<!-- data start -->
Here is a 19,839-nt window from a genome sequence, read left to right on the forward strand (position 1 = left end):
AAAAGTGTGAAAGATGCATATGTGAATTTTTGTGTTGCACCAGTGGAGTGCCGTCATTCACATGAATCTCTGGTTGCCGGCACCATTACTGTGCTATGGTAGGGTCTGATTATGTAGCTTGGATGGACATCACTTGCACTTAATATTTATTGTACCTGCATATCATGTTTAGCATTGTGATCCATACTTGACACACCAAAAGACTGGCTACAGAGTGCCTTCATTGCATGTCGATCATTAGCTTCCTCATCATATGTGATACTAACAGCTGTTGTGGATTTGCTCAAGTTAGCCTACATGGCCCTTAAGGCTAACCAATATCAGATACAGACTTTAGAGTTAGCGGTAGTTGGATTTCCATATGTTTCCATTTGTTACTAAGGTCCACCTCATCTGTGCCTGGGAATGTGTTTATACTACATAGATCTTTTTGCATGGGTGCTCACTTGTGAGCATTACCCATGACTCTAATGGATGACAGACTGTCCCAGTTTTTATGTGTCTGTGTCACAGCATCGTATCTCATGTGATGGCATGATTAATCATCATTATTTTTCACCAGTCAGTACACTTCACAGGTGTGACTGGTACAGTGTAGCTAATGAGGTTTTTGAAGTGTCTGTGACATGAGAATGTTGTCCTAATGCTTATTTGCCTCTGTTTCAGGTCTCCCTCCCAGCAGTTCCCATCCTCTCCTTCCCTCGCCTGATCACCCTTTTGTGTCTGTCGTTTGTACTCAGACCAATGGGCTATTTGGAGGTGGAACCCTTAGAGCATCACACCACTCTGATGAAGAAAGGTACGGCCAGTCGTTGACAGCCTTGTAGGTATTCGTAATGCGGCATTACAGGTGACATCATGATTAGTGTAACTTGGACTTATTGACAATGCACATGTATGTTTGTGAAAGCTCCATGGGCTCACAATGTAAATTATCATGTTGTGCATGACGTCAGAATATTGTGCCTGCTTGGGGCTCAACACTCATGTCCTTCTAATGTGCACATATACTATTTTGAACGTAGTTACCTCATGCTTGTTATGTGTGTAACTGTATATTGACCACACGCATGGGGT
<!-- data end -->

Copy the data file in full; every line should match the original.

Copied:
Here is a 19,839-nt window from a genome sequence, read left to right on the forward strand (position 1 = left end):
AAAAGTGTGAAAGATGCATATGTGAATTTTTGTGTTGCACCAGTGGAGTGCCGTCATTCACATGAATCTCTGGTTGCCGGCACCATTACTGTGCTATGGTAGGGTCTGATTATGTAGCTTGGATGGACATCACTTGCACTTAATATTTATTGTACCTGCATATCATGTTTAGCATTGTGATCCATACTTGACACACCAAAAGACTGGCTACAGAGTGCCTTCATTGCATGTCGATCATTAGCTTCCTCATCATATGTGATACTAACAGCTGTTGTGGATTTGCTCAAGTTAGCCTACATGGCCCTTAAGGCTAACCAATATCAGATACAGACTTTAGAGTTAGCGGTAGTTGGATTTCCATATGTTTCCATTTGTTACTAAGGTCCACCTCATCTGTGCCTGGGAATGTGTTTATACTACATAGATCTTTTTGCATGGGTGCTCACTTGTGAGCATTACCCATGACTCTAATGGATGACAGACTGTCCCAGTTTTTATGTGTCTGTGTCACAGCATCGTATCTCATGTGATGGCATGATTAATCATCATTATTTTTCACCAGTCAGTACACTTCACAGGTGTGACTGGTACAGTGTAGCTAATGAGGTTTTTGAAGTGTCTGTGACATGAGAATGTTGTCCTAATGCTTATTTGCCTCTGTTTCAGGTCTCCCTCCCAGCAGTTCCCATCCTCTCCTTCCCTCGCCTGATCACCCTTTTGTGTCTGTCGTTTGTACTCAGACCAATGGGCTATTTGGAGGTGGAACCCTTAGAGCATCACACCACTCTGATGAAGAAAGGTACGGCCAGTCGTTGACAGCCTTGTAGGTATTCGTAATGCGGCATTACAGGTGACATCATGATTAGTGTAACTTGGACTTATTGACAATGCACATGTATGTTTGTGAAAGCTCCATGGGCTCACAATGTAAATTATCATGTTGTGCATGACGTCAGAATATTGTGCCTGCTTGGGGCTCAACACTCATGTCCTTCTAATGTGCACATATACTATTTTGAACGTAGTTACCTCATGCTTGTTATGTGTGTAACTGTATATTGACCACACGCATGGGGT